My story will not reflect some, or much, of the initial synopsis when the book is done anyhow. I might not include a character I initially included. The ending might be completely different. The personalities and issues change.

The theme of the book comes to light. I add humor and tears I hadn’t planned on. I’m sure it drives my editor and agent crazy, but I can’t always stick to the plan.

That about sums up my life: I can’t always stick to the plan.

Many writers write like me. They have a vague idea, a character forming, problems and conflicts bubbling to the surface of their brains, an image, and they start writing away.

They take their imaginations on a ride and fly off with them, writing each scene as it leaps into their heads, sometimes writing scenes far ahead in the book, then back tracking.

But we women write differently, just like we wear different kinds of clothes.

Some writers like to have every chapter planned out, from who is in the chapter, what they say and do, and how it moves the book forward.

Every character is fully described in a notebook from birth to death. They know the characters’ arcs, the sub plots, the minor characters, and the issues and themes BEFORE they start writing the book.

It’s all mapped out in detail, the information is applied to the outline, and they stick to that sucker, with some adjustments along the way.

The story is organized and ready to go charging towards the climax and resolution.

The advantages in using this strategy are blindingly easy to see. You simply head off a bucketful of problems in plot/characters/climax/etc. and your story line is clear from the beginning.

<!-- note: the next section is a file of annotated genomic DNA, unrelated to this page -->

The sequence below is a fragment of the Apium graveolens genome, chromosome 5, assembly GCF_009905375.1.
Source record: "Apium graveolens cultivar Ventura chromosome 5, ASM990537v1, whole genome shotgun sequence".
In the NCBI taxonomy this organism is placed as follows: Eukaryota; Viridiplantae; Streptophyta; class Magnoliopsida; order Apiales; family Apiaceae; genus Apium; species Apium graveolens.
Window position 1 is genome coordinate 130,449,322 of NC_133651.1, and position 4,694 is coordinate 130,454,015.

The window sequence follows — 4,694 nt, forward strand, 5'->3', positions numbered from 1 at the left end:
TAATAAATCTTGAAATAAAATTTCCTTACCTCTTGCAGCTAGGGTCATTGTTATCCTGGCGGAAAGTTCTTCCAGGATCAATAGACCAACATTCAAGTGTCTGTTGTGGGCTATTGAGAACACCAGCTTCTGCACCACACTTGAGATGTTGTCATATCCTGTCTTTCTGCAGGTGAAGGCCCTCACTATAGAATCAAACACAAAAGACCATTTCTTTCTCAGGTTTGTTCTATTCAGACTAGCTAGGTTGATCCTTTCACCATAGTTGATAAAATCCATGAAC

I wish I could outline as I think it would save me a TON of time and hair pulling frustration.

But ya gotta find what works for you, friends. Outlining a book, or not, is personality driven.

Need more advice on whether or not to outline your book? Let’s hear from writers smarter than me.

Catherine Ryan Hyde: I liken my process to a multi-day car trip. I have some idea where I’m going, and what roads lead there. Otherwise I risk ending up nowhere. But I also don’t want to make too detailed a plan (For example, I’ll drive X number of hours and then stop at this motel at this time.) because I risk blowing right by Carlsbad Caverns or the giant meteor crater because they’re not in my notes. So I leave a little more room in the middle, for opportunities I couldn’t possibly have seen coming when I left home.

Barbara Claypole White: I’m an organic writer, with a brain that feeds on instinct and research. I love to meander and rewrite and excavate endlessly. However, writing to contract has taught me the value of a road map, and now I create story boards written to movie beats. I guess that means I’m a hybrid.